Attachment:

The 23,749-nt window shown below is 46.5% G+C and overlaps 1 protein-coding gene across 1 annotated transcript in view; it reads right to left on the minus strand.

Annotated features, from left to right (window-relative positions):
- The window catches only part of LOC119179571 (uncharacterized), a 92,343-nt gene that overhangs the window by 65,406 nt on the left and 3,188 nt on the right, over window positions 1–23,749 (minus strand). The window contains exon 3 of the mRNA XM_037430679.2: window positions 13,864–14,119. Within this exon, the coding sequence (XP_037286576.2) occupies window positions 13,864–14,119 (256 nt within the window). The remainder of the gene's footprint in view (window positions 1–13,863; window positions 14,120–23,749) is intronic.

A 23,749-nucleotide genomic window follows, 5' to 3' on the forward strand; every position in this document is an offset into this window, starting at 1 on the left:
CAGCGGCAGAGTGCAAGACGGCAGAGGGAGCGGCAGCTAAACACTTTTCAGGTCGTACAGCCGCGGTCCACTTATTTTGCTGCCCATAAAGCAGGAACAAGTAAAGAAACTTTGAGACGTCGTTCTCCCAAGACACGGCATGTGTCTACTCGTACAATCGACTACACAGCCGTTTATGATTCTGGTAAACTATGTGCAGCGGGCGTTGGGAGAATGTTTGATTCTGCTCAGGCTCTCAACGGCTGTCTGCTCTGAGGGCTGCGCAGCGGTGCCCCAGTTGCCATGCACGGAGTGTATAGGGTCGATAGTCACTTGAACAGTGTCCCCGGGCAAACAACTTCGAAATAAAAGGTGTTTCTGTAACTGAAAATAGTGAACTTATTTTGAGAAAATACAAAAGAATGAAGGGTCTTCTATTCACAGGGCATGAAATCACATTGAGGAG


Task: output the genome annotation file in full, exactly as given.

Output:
The 23,749-nt window shown below is 46.5% G+C and overlaps 1 protein-coding gene across 1 annotated transcript in view; it reads right to left on the minus strand.

Annotated features, from left to right (window-relative positions):
- The window catches only part of LOC119179571 (uncharacterized), a 92,343-nt gene that overhangs the window by 65,406 nt on the left and 3,188 nt on the right, over window positions 1–23,749 (minus strand). The window contains exon 3 of the mRNA XM_037430679.2: window positions 13,864–14,119. Within this exon, the coding sequence (XP_037286576.2) occupies window positions 13,864–14,119 (256 nt within the window). The remainder of the gene's footprint in view (window positions 1–13,863; window positions 14,120–23,749) is intronic.

A 23,749-nucleotide genomic window follows, 5' to 3' on the forward strand; every position in this document is an offset into this window, starting at 1 on the left:
CAGCGGCAGAGTGCAAGACGGCAGAGGGAGCGGCAGCTAAACACTTTTCAGGTCGTACAGCCGCGGTCCACTTATTTTGCTGCCCATAAAGCAGGAACAAGTAAAGAAACTTTGAGACGTCGTTCTCCCAAGACACGGCATGTGTCTACTCGTACAATCGACTACACAGCCGTTTATGATTCTGGTAAACTATGTGCAGCGGGCGTTGGGAGAATGTTTGATTCTGCTCAGGCTCTCAACGGCTGTCTGCTCTGAGGGCTGCGCAGCGGTGCCCCAGTTGCCATGCACGGAGTGTATAGGGTCGATAGTCACTTGAACAGTGTCCCCGGGCAAACAACTTCGAAATAAAAGGTGTTTCTGTAACTGAAAATAGTGAACTTATTTTGAGAAAATACAAAAGAATGAAGGGTCTTCTATTCACAGGGCATGAAATCACATTGAGGAG